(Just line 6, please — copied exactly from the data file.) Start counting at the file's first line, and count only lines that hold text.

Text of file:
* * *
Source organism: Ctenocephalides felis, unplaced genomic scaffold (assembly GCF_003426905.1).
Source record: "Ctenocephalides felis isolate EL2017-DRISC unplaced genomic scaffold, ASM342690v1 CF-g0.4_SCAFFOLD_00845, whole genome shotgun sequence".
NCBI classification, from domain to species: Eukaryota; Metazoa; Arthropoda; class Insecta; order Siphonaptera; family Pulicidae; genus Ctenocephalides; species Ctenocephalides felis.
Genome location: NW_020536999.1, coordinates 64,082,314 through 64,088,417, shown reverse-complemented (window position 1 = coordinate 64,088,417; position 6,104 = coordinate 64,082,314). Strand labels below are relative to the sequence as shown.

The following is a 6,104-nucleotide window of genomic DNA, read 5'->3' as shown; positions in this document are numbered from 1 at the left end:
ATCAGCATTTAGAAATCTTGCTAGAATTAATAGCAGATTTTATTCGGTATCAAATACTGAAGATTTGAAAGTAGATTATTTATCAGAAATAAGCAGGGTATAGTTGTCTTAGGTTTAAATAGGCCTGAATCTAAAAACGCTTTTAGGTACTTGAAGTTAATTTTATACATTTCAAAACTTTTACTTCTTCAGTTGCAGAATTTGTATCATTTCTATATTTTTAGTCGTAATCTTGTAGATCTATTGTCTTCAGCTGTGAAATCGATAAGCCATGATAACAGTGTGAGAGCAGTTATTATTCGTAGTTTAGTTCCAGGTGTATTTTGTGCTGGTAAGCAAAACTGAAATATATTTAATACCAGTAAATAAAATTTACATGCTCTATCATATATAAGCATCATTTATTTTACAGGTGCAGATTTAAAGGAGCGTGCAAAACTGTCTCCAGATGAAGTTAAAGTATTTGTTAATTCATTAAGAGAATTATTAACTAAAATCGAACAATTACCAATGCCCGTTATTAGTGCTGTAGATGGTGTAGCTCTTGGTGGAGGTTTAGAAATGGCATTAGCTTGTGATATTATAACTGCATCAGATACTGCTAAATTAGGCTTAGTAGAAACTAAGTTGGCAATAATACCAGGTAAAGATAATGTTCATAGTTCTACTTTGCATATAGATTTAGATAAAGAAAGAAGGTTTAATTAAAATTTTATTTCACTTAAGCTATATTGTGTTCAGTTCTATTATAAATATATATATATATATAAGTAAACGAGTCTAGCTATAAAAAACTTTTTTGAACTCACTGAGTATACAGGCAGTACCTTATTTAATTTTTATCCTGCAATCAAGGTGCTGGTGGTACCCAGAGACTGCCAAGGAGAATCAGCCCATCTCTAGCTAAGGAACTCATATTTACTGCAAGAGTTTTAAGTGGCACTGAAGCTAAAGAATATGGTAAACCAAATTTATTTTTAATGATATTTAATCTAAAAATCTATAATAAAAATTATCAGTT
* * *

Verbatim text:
ATCAGCATTTAGAAATCTTGCTAGAATTAATAGCAGATTTTATTCGGTATCAAATACTGAAGATTTGAAAGTAGATTATTTATCAGAAATAAGCAGGGTATAGTTGTCTTAGGTTTAAATAGGCCTGAATCTAAAAACGCTTTTAGGTACTTGAAGTTAATTTTATACATTTCAAAACTTTTACTTCTTCAGTTGCAGAATTTGTATCATTTCTATATTTTTAGTCGTAATCTTGTAGATCTATTGTCTTCAGCTGTGAAATCGATAAGCCATGATAACAGTGTGAGAGCAGTTATTATTCGTAGTTTAGTTCCAGGTGTATTTTGTGCTGGTAAGCAAAACTGAAATATATTTAATACCAGTAAATAAAATTTACATGCTCTATCATATATAAGCATCATTTATTTTACAGGTGCAGATTTAAAGGAGCGTGCAAAACTGTCTCCAGATGAAGTTAAAGTATTTGTTAATTCATTAAGAGAATTATTAACTAAAATCGAACAATTACCAATGCCCGTTATTAGTGCTGTAGATGGTGTAGCTCTTGGTGGAGGTTTAGAAATGGCATTAGCTTGTGATATTATAACTGCATCAGATACTGCTAAATTAGGCTTAGTAGAAACTAAGTTGGCAATAATACCAGGTAAAGATAATGTTCATAGTTCTACTTTGCATATAGATTTAGATAAAGAAAGAAGGTTTAATTAAAATTTTATTTCACTTAAGCTATATTGTGTTCAGTTCTATTATAAATATATATATATATATAAGTAAACGAGTCTAGCTATAAAAAACTTTTTTGAACTCACTGAGTATACAGGCAGTACCTTATTTAATTTTTATCCTGCAATCAAGGTGCTGGTGGTACCCAGAGACTGCCAAGGAGAATCAGCCCATCTCTAGCTAAGGAACTCATATTTACTGCAAGAGTTTTAAGTGGCACTGAAGCTAAAGAATATGGTAAACCAAATTTATTTTTAATGATATTTAATCTAAAAATCTATAATAAAAATTATCAGTT